Kite crafts are one small aspect of crafting. To save you the effort, I have waded through all the relevant craft terms and related them to kite-making. Also, on this page there is an emphasis on kite making for children.
This is supposed to be a resource for ideas when it comes to materials and techniques for decorating kite sails. It's pretty complete, I think you'll find!
So, what kind of kites do these materials and techniques suit? Here's a summary...
I'll refer to these types of kites, in the following sections on various kite crafts techniques. What about nylon and other types of cloth sails? I'm going to ignore them since that usually involves sewing and a range of kite-making accessories that are beyond the scope of kite crafts for kids.
This category is a biggie, with many options for creating art work on sails. Hence I'll split it up into a few sub-categories. Pick which seems to apply best for your situation. There's no hard and fast rule for whether to draw first then make the kite, or the other way round. It depends on the kite and the decoration idea really. One approach or the other will just seem to make more sense, after a bit of thought.
Drawing onto a plain paper sail
There are a million ways to make marks on paper for mini-kites, but some require a fixative to prevent smudging. Spraying stuff onto a kite sail just adds weight, so I'm tossing all those methods out! When it comes to kite crafts, the lighter the better, believe me.
Colored pencils of any kind can be used on plain paper mini-kites to turn a child's drawing into a flight of fancy :-) Not much weight added there.
Crayons can be used for coloring or drawing. However, coloring could put too much of the composition wax onto the paper, thus making it heavy. Stick with a few bold strokes to add zest to that mini-kite!
Pastels, are chalk-like crayons made from ground pigment and a binding material. Pastels produce more brilliant colors than crayons, and yet don't have the drying time of paint. Hardness varies. The softer the pastel the brighter the color, but the softest pastels are prone to smearing. Again, avoid coloring in large areas of paper, since this will add weight.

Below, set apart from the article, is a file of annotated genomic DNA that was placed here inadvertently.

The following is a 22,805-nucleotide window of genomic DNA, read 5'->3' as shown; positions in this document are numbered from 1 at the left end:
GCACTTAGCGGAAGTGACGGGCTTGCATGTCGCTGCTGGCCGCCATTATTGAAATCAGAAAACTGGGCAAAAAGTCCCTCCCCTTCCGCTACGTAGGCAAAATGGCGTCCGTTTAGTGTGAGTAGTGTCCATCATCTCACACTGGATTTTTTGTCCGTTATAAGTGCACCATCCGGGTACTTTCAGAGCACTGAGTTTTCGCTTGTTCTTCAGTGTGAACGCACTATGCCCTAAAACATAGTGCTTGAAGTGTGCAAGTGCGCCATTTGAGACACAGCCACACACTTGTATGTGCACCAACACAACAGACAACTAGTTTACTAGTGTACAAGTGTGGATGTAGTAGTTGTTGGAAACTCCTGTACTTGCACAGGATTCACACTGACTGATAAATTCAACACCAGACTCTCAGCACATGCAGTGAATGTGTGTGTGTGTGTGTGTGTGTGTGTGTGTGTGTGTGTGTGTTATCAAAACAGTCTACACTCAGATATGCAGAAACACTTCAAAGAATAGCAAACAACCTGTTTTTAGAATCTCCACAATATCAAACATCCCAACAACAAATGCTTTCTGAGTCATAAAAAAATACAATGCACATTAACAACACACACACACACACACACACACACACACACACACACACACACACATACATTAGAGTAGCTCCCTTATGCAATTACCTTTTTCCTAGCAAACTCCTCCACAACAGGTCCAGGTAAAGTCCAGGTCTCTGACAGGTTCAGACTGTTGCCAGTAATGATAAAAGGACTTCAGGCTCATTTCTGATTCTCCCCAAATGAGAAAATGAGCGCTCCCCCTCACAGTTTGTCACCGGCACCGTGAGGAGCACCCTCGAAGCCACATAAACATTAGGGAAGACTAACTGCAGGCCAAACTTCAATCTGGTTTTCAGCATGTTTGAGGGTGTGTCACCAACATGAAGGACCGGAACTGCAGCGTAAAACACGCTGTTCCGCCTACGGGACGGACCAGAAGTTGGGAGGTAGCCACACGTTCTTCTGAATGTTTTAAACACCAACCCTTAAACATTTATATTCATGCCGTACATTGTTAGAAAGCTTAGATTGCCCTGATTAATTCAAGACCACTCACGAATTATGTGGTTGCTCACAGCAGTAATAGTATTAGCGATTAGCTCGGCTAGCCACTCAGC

Ballpoint pens with colored ink can be handy for adding line-drawings to paper kites.
Tracing paper is pretty handy for convincing onlookers that you are an incredible artist. Just take a sheet of this see-through paper and trace some impressive outlines from a picture or book illustrations, using pens or pencils. Then use the paper itself in a kite!
Drawing onto a plain plastic sail
A marker or 'marking pen' often has a felt tip, which is ideal for drawing on plastic. Hence you might also look for 'felt-tipped pens'. These don't have a huge capacity so avoid coloring in large areas. However, some quite wide-tipped pens are out there, which are good for thick bold line art. Most markers are Black, but this can still be effective for doing a face or a large pair of cartoon eyes or something!
Transfer paper is something I've never tried with kite crafts, to be honest, but it might be worth a shot on a plastic sail. This kind of paper is coated on one side with gray, black, white, blue, or red material that lets you transfer a design to a surface. The idea is to place a sheet of this stuff, color-side down, onto the surface. The desired design is placed on top of the transfer paper, and a stylus or pen is used to trace the design so it transfers onto the surface.
Using pre-marked paper
Newsprint, despite its low quality, can be used for making sizable kites. That is, if you aren't too concerned about an exceptionally long life for the kite! At least it looks interesting, if you source it from the local newspaper. There's probably no point in decorating it much, since the print itself is the decoration. However, some nice thick black lines highlighting the boundaries of the sail could enhance the look.